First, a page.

Mark Zuckerberg says Facebook plans to conduct an investigation of apps on its platform, restrict developer access to data, and give its members a tool that shows the apps connected to their Facebook data and can easily disable that access. The responses come days after news surfaced of Cambridge Analytica improperly using data from 50 million users that it acquired through a college researcher’s app. After two straight days of losses, Facebook stock finished the regular session up slightly and continued that trajectory after the bell. In the Facebook post, Zuckerberg also wrote that the method Cambridge used to acquire the data cannot work today and offered a timeline of events. The timeline shows Facebook learned Cambridge Analytica misappropriated data as far back as 2015 – even if they did not know at the time how the data would be misused. Conspicuously absent from the timeline is any public notification that 50 million people had their data stolen three years ago. Zuckerberg writes: “This was a breach of trust between Kogan, Cambridge Analytica and Facebook. But it was also a breach of trust between Facebook and the people who share their data with us and expect us to protect it. We need to fix that.” Conspicuously absent from the admission is an apology. Companies and industries typically are pushed into regulation only after hubris in the wake of failed self-control.

 

Facebook isn’t really a social network. It’s barely even an advertising company. It’s a data analytics firm, which manages to use its position as the middleman for a vast proportion of all human communication to find out everything there is to know about its users. And then it sells that data, your data, without regard for your privacy and with little regard for how the data is used or misused, at least until there is an egregious misuse – as in the case of Cambridge Analytica.

 

The biggest companies in the world base their businesses around users hitting “I agree” on a dialogue box on a website once, a decade ago, and then never being told what their agreement entails, nor being offered any way to retract their consent and take back control of the information they gave up. Those agreements we click on can run over 100,000 words of legalese; they were never intended to be read or understood. At some point, we will need to address the issue of transparency in the digital world. Zuckerberg did not address that today. At some point, we will need to address the issue of privacy and build rules around the clear principle that the only person who can ever own an individual’s data is that individual. The Facebook-Cambridge Analytica scandal reminds us that we have a long way to go, and the journey is fraught with peril.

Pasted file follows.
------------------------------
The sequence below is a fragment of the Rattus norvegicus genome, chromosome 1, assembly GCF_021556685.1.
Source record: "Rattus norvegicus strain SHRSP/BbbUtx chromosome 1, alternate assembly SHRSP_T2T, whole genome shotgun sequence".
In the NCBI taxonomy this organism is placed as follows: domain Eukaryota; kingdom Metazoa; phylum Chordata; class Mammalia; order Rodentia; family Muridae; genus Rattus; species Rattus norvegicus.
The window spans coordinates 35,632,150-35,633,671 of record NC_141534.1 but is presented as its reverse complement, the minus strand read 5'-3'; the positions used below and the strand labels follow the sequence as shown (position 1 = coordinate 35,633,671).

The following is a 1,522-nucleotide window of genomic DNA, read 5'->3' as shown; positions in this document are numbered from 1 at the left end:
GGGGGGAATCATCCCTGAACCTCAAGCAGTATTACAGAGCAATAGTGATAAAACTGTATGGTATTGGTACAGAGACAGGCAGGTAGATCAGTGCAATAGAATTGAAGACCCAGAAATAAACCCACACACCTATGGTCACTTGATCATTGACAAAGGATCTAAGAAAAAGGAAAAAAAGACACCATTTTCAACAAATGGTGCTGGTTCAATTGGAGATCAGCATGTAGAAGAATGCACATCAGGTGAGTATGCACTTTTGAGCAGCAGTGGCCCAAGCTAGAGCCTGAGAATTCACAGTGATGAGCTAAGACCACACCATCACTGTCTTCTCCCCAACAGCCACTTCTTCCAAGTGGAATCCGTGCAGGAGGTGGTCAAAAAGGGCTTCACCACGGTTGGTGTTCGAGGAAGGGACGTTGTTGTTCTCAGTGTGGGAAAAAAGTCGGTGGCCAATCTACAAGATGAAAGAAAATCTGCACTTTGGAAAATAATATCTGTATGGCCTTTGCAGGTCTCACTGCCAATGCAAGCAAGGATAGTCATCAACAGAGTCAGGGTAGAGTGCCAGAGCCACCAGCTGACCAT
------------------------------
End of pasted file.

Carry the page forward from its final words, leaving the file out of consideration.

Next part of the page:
Republicans and Democrats struck a preliminary agreement today on some major points of contention in a bill to fund the government. The deadline for passing the spending bill that would keep the government running through September is midnight Friday. It was unclear as of this afternoon when leaders would release the text of final legislation.

 

 

The National Association of Realtors reports existing home sales jumped 3.0 percent to a seasonally adjusted annual rate of 5.54 million units last month, ending two straight monthly declines. There is an acute shortage of homes, especially at the lower end of the market. According to the NAR, sales of houses priced below $100,000 plunged 17 percent from a year ago. Sales of properties in the $100,000-$250,000 price range slipped 1.0 percent on a year-on-year basis. The Realtors group said there was double-digit sales growth for houses costing $250,000 and above. The resulting high prices from the inventory squeeze, combined with rising mortgage rates, are a constraint for first-time buyers, who have been largely priced out of the market.

 

German conglomerate Bayer won EU antitrust approval for its $62 billion buy of Monsanto. The tie-up is set to create a company with control of more than a quarter of the world’s seed and pesticides market. Dow and Dupont, and ChemChina and Syngenta had earlier led a wave of consolidation in the sector. The U.S. Justice Department, which is also reviewing the merger, said in a statement on its website that it would press on with its review and that the market in the two regions was quite different.

 

Media company Meredith Corp, which completed the acquisition of Time Inc in January, said on it has cut around 200 jobs and plans to lay off 1,000 more over the next 10 months.

 

America’s teens may have to find somewhere else to get their ears pierced. Claire’s, the chainstore known for its tween jewelry and ear piercing, declared bankruptcy. The company operates 7,500 stores across the world and, according to court filings, “has pierced over 100,000,000 ears worldwide”. Like Toys R Us, Claire’s was taken over by venture capital companies and saddled with huge debts. Those debts cost it $183 million a year in interest payments alone.